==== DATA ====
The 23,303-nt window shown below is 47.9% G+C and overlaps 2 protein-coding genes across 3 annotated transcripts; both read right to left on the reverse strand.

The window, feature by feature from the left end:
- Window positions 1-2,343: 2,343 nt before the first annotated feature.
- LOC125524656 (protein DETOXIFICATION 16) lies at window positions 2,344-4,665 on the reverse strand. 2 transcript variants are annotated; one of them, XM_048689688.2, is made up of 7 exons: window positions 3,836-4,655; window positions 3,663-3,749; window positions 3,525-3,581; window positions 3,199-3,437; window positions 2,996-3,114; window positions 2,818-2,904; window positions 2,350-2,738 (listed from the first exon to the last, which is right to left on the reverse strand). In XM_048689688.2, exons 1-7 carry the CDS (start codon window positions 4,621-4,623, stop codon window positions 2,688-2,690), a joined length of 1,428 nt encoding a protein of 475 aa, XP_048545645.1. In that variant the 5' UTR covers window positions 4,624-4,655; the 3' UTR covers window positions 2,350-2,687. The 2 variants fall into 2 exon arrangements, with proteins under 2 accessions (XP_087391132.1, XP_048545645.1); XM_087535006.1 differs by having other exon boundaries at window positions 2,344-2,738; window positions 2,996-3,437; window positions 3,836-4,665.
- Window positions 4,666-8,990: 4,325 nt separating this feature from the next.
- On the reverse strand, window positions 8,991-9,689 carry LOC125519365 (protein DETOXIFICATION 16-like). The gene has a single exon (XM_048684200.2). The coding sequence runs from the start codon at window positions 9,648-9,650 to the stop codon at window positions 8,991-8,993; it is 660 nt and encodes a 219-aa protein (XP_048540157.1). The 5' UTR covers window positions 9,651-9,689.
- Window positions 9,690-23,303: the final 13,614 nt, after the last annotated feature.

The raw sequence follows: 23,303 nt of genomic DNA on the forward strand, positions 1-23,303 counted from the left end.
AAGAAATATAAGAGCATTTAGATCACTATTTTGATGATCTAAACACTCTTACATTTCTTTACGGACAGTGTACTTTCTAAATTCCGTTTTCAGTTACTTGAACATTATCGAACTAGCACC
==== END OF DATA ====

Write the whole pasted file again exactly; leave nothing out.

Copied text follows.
The 23,303-nt window shown below is 47.9% G+C and overlaps 2 protein-coding genes across 3 annotated transcripts; both read right to left on the reverse strand.

The window, feature by feature from the left end:
- Window positions 1-2,343: 2,343 nt before the first annotated feature.
- LOC125524656 (protein DETOXIFICATION 16) lies at window positions 2,344-4,665 on the reverse strand. 2 transcript variants are annotated; one of them, XM_048689688.2, is made up of 7 exons: window positions 3,836-4,655; window positions 3,663-3,749; window positions 3,525-3,581; window positions 3,199-3,437; window positions 2,996-3,114; window positions 2,818-2,904; window positions 2,350-2,738 (listed from the first exon to the last, which is right to left on the reverse strand). In XM_048689688.2, exons 1-7 carry the CDS (start codon window positions 4,621-4,623, stop codon window positions 2,688-2,690), a joined length of 1,428 nt encoding a protein of 475 aa, XP_048545645.1. In that variant the 5' UTR covers window positions 4,624-4,655; the 3' UTR covers window positions 2,350-2,687. The 2 variants fall into 2 exon arrangements, with proteins under 2 accessions (XP_087391132.1, XP_048545645.1); XM_087535006.1 differs by having other exon boundaries at window positions 2,344-2,738; window positions 2,996-3,437; window positions 3,836-4,665.
- Window positions 4,666-8,990: 4,325 nt separating this feature from the next.
- On the reverse strand, window positions 8,991-9,689 carry LOC125519365 (protein DETOXIFICATION 16-like). The gene has a single exon (XM_048684200.2). The coding sequence runs from the start codon at window positions 9,648-9,650 to the stop codon at window positions 8,991-8,993; it is 660 nt and encodes a 219-aa protein (XP_048540157.1). The 5' UTR covers window positions 9,651-9,689.
- Window positions 9,690-23,303: the final 13,614 nt, after the last annotated feature.

The raw sequence follows: 23,303 nt of genomic DNA on the forward strand, positions 1-23,303 counted from the left end.
AAGAAATATAAGAGCATTTAGATCACTATTTTGATGATCTAAACACTCTTACATTTCTTTACGGACAGTGTACTTTCTAAATTCCGTTTTCAGTTACTTGAACATTATCGAACTAGCACC